To understand your opponent’s strategy in the middle of a match and counter it.
A type of move that travels upward with a period of invulnerability at its start. Named after Ryu’s Dragon Punch, the first move of this variety.
A special character gimmick activated by an attack button. Named after the systems used in Blazblue and Injustice.
Failing to execute a combo properly, thus allowing the opponent to escape from hit-stun.
Jumping at the opponent but not performing an attack. Usually used to mix-up the opponent with a low or throw after landing.
The final move in a combo. Used to either deal as much damage as possible, or set up positioning for another mix-up.
A strategy that feeds into itself. ChrisG’s engine in UMVC3 was to always have enough meter to perform Morrigan’s Astral Vision.
Popular highlights from the EVO tournament series. The most popular is EVO Moment #37, in which Daigo full parries Justin Wong’s super in Street Fighter III: Third Strike.
An enhanced version of a special move that costs meter to use. Usually not as damaging as a super but slightly better than a normal special.
When an otherwise solid player’s glaring weakness is exploited. Usually uttered when a skilled player loses to a less skilled player with a more transparent strategy.
Focus Attack Dash Cancel. In Street Fighter IV spending meter to cancel a move into a focus attack and then dash canceling that focus attack to perform a different move. Used to describe any move whose startup can be canceled into a dash to perform another move.
The Fighting Game Community.
Any projectile attack that travels across the screen. Characters can usually move after throwing a fireball.
An attack that connects after a previous attack to start a combo.
A style of play which involves throwing out good, high priority, long range normals in an attempt to hit your opponent while keeping them out of range to hit you back.
The exact number of frames each move takes to execute. By analyzing frame data you can figure out which moves are safe in what situations.
Two moves spaced in such a way that your opponent can act after the first, but almost any action he takes will cause him to get hit by the second.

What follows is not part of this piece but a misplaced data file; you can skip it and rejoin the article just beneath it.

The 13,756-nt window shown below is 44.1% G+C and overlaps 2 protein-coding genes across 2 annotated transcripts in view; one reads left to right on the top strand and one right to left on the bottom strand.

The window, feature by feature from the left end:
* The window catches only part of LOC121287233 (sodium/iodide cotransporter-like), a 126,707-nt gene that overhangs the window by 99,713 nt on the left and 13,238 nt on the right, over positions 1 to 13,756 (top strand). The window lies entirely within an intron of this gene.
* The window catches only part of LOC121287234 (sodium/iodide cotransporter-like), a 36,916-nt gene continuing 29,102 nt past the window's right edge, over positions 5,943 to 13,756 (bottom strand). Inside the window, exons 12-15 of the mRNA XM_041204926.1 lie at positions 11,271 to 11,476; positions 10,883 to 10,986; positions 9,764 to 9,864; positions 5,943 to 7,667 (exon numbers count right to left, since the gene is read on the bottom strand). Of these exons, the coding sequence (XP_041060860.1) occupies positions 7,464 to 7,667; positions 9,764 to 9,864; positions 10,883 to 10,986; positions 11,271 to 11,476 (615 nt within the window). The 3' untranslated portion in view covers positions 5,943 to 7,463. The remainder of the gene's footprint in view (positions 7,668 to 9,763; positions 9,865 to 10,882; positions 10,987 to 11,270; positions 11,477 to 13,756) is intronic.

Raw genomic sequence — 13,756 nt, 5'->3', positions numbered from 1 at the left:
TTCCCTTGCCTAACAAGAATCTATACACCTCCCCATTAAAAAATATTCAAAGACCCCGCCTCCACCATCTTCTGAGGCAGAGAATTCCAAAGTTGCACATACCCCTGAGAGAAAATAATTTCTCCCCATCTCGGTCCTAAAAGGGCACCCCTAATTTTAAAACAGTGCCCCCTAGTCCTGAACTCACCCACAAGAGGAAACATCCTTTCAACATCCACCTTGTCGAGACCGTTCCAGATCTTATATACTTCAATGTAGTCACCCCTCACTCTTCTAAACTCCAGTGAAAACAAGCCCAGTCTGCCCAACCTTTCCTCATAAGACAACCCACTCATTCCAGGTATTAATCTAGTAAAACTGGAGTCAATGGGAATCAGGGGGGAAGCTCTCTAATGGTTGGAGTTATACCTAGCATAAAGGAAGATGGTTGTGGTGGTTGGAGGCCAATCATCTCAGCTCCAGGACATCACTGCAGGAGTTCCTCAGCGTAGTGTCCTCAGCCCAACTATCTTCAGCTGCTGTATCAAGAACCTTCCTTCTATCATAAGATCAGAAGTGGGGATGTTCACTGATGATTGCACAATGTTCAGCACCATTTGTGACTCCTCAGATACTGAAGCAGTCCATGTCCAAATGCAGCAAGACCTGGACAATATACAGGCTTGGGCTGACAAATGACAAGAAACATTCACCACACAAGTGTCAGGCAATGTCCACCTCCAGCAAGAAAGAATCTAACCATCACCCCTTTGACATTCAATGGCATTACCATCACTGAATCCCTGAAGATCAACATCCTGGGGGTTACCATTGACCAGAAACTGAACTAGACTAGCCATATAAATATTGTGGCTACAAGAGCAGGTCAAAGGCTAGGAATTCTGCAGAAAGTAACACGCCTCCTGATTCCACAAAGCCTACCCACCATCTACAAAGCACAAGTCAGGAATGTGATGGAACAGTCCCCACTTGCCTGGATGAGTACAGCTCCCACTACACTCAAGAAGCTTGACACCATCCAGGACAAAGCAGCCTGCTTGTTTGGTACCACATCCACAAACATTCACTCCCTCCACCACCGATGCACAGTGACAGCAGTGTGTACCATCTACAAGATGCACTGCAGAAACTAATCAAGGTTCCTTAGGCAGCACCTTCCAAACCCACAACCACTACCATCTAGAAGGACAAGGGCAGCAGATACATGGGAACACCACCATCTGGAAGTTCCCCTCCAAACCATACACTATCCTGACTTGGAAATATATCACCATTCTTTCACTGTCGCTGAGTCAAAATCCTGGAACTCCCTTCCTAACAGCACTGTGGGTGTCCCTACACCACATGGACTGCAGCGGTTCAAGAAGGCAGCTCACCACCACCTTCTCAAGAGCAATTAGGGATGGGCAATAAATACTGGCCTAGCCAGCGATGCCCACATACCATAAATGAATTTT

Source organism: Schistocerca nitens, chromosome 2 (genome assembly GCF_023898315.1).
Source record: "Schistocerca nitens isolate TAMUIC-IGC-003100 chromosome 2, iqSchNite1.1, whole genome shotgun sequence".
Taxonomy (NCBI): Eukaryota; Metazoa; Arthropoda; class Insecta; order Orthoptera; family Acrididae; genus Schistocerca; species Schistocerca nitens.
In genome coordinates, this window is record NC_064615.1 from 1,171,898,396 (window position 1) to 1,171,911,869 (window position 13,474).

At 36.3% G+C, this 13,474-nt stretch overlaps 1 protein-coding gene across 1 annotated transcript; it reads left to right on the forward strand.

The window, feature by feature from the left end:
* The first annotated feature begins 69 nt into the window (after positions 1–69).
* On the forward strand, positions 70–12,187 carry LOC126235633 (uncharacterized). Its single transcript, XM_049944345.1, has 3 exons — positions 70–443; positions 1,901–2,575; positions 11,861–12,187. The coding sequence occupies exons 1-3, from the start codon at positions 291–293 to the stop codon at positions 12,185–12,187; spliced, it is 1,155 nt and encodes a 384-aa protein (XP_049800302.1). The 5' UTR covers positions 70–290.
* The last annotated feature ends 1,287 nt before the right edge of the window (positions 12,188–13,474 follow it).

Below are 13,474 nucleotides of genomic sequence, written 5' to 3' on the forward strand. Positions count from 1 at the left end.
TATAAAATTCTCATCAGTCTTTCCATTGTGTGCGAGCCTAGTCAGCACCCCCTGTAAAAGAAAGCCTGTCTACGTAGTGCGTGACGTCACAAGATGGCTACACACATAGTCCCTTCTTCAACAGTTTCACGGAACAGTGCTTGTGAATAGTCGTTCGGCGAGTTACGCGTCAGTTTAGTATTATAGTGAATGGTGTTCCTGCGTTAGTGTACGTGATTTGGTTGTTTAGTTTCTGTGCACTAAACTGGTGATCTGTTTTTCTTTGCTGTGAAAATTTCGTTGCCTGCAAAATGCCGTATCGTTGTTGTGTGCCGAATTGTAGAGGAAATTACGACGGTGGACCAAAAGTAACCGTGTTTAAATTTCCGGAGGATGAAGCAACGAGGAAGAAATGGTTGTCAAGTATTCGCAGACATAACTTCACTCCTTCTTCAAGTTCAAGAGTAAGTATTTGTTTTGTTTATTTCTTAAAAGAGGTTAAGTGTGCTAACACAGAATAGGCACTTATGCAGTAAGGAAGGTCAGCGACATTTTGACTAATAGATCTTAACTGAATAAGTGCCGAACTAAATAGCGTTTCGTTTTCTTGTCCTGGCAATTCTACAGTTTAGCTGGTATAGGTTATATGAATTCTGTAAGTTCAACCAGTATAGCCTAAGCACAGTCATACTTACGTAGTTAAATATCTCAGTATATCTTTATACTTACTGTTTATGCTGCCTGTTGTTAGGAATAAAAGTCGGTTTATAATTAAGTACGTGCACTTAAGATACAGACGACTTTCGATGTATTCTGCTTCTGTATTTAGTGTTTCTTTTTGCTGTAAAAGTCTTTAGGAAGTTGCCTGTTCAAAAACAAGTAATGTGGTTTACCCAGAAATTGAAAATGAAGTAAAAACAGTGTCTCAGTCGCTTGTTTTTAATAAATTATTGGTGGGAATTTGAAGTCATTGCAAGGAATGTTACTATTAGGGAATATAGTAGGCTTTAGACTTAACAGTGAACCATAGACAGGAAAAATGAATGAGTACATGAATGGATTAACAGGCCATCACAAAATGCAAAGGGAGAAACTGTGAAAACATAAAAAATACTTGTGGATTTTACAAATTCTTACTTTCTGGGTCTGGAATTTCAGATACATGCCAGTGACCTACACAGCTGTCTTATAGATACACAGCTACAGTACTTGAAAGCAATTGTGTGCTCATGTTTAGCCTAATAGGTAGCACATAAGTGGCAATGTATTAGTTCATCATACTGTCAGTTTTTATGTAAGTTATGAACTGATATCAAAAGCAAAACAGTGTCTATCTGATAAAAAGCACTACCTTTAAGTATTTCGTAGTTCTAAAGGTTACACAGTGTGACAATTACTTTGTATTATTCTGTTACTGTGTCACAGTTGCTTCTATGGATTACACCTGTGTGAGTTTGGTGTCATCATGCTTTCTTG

A player who claims to be good but is not. Sometimes used as a derogatory term toward professional players that lose in embarrassing ways.
An opponent who is easy to beat. A “free” victory.
In 2D fighters, locking an opponent into a standing block animation even though they are crouch blocking. Makes it easier to hit them with overheads. Also refers to a technique in Guilty Gear used to block high/low mix-ups however that usage has faded from the community.
One of the first examples of rollback netcode in fighting games and still largely considered to be the best.
A character type known for their hard hitting attacks, slow movement, and hard hitting command throws. Beats the opponent with throw mix-ups.
Any technique that makes your opponent unable to guard your next attack. Named after a technique in MVC2 where forcing the opponent to guard once during a normal jump will make them unable to block again if they exit block stun.
Any technique that allows you to exit block-stun and take an action.
Certain moves that cause an opponent to stop blocking if they sit on block for too long.
In team games, dealing damage to two characters at once.
Any state in which your character is knocked to the ground and has to wait to get up before they act again.
A slight freeze in animation that happens when you hit the opponent. Makes it easier to follow up your attacks.
The amount of time a character stays in their “getting hit” animation after an attack lands.
Hit Stun Decay/Proration
A mechanic which decreases hit-stun after every subsequent hit in a combo to prevent infinites.
The portion of an attack that can connect with the opponent. A hit is registered if a hit-box overlaps with a hurt box.
A series of safe attacks that can be transitioned into a combo if they connect and are unpunishable if they are blocked.
Hit State/Stun State
States your character can be in after they get hit. The most basic is hit-stun however many games have their own special hit-states that can be used to extend combos.
The portion of a character that can be hit. A hit registers when a hit-box overlaps a hurt-box.
A move or state in which a character can be hit by an infinite number of moves without going into hit-stun.